ESCALATING private healthcare costs have left Government with no option but to gazette fees for health services without foreign currency components.
By Kuda Pembere
In a speech read on his behalf by United Bulawayo Hospitals chief executive Nonhlanhla Ndlovu at the Association of Healthcare Funders of Zimbabwe (AHFoZ) All Stakeholders Conference on Health in Bulawayo on Thursday, Health and Child Care Minister Dr Obadiah Moyo said his office would soon call for a Joint Advisory Council meeting to discuss the issue of people on medical aid being unable to afford private healthcare services.
He said the practice of demanding United States dollars from patients or fixing the charge in United States dollars and then converting this to Zimbabwe dollars was unfair to the patient, given that most people are earning the same in Zimbabwe dollars as they were when an RTGS dollar and a US dollar were at par.
“There is need to urgently find sustainable solutions to alleviate patient suffering and unnecessary loss of lives. It is not right that those who have been responsible enough to insure their health still cannot access healthcare services due to the exchange rate mismatch phenomenon,” the Minister said.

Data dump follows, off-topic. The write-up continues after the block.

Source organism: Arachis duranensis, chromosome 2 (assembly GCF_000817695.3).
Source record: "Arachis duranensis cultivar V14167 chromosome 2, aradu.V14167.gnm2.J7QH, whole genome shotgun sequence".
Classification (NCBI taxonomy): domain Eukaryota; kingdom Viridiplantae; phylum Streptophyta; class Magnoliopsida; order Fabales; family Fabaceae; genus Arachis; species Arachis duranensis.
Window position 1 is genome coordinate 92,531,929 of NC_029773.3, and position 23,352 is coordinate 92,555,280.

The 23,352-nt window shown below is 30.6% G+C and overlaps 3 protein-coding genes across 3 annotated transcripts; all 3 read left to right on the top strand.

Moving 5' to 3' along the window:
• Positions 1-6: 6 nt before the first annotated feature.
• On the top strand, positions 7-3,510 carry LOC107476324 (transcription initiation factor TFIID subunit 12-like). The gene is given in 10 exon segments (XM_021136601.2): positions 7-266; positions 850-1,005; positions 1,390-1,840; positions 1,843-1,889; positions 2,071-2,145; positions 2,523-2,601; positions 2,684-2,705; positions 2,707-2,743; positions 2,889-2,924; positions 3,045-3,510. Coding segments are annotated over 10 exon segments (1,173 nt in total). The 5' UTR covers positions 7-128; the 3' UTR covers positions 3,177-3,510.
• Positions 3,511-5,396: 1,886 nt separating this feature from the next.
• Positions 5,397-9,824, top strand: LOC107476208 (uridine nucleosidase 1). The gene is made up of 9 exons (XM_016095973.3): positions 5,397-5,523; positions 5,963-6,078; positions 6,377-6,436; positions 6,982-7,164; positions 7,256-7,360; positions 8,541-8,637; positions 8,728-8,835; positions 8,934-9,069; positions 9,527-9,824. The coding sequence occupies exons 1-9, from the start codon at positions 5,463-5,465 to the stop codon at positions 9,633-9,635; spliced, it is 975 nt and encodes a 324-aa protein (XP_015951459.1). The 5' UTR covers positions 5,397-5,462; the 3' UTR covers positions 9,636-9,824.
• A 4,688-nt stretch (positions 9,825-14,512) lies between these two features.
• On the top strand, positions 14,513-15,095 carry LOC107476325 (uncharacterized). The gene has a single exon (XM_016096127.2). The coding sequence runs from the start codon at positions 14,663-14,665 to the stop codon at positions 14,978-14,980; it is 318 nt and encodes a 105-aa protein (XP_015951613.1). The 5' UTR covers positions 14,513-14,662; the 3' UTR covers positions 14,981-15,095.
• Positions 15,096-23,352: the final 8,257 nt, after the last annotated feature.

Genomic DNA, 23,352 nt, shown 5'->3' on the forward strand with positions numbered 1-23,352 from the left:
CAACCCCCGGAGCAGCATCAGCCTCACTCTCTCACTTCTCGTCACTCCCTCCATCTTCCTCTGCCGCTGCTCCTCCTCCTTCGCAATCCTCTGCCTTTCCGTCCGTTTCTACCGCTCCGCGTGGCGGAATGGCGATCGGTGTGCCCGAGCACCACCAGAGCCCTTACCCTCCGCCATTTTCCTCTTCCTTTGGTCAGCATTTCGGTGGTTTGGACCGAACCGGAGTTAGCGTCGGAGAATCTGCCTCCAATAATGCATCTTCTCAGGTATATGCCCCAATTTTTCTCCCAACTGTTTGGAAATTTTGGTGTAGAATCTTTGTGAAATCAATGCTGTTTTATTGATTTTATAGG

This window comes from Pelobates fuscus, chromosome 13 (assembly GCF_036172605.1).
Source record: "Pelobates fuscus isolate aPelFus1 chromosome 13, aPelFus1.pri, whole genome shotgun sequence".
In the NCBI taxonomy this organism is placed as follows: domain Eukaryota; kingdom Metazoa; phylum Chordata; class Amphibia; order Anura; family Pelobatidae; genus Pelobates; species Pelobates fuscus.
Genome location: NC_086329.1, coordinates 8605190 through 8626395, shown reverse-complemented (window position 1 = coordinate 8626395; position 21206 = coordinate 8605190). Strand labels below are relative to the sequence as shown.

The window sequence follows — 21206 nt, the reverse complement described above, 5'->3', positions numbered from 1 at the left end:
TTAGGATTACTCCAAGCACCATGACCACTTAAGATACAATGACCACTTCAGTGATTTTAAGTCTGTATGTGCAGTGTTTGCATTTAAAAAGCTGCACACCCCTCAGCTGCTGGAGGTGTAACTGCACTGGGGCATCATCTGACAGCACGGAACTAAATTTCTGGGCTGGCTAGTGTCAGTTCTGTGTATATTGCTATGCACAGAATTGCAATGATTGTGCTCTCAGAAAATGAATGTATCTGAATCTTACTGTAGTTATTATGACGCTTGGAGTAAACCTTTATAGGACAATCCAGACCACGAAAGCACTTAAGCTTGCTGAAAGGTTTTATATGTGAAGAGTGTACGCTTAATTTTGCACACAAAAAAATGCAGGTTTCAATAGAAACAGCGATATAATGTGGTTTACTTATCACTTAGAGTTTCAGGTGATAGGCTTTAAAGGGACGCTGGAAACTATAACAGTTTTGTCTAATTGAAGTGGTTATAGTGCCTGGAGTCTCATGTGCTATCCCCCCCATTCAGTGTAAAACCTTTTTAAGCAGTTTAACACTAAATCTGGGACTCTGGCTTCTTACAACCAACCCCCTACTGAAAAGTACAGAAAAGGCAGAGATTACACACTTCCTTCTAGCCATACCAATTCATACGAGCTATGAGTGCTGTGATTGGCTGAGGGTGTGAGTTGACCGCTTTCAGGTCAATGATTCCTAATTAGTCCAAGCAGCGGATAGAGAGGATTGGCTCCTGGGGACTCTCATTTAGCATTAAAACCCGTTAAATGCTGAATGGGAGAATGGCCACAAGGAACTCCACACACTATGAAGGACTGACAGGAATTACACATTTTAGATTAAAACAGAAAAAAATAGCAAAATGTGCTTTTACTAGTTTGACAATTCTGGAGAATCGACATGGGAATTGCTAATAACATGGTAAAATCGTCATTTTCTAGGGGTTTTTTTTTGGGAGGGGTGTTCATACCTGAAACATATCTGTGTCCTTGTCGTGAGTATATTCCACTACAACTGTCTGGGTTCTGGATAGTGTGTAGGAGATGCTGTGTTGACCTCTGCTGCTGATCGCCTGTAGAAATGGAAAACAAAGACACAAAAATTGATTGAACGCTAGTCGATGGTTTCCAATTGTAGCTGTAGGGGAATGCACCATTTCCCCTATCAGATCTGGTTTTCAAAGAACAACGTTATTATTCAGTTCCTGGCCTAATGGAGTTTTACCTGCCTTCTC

He said he hoped that from the JAC meetings agreed workable solutions would emerge and that he would not have to use his powers under the Medical Services Act to gazette fees in the event of there being no agreed tariff.
“I would prefer not to resort to gazetting fees. However, Government cannot continue watching people suffering and dying. We may soon have to consider the gazetting of fees for service provider groups with no foreign currency component. Regarding providers who require foreign currency for their operations, we need to discuss this issue and map out solutions,” Dr Moyo said.
Earlier AHFoZ chief executive Mrs Shylet Sanyanga had expressed her concern about the effect of high health service charges on people’s health.
“After collecting contributions, funders are under an obligation to ensure that their members have access to healthcare services when the need arises. The situation whereby patients fail to obtain required healthcare services and at times have to resort purely to spiritual help or resign themselves to fate is just not right,” she said.
She said most healthcare service providers were benchmarking their fees in US dollars, then using the prevailing exchange rate to come up with their charges. The difference between these charges and medical aid tariffs was leaving medical aid society members with huge shortfalls that were unaffordable, as salaries were predominantly in local currency and most were not going up.
Mrs Sanyanga urged the government to address issues underlying the exchange rate mismatch that was causing huge shortfalls.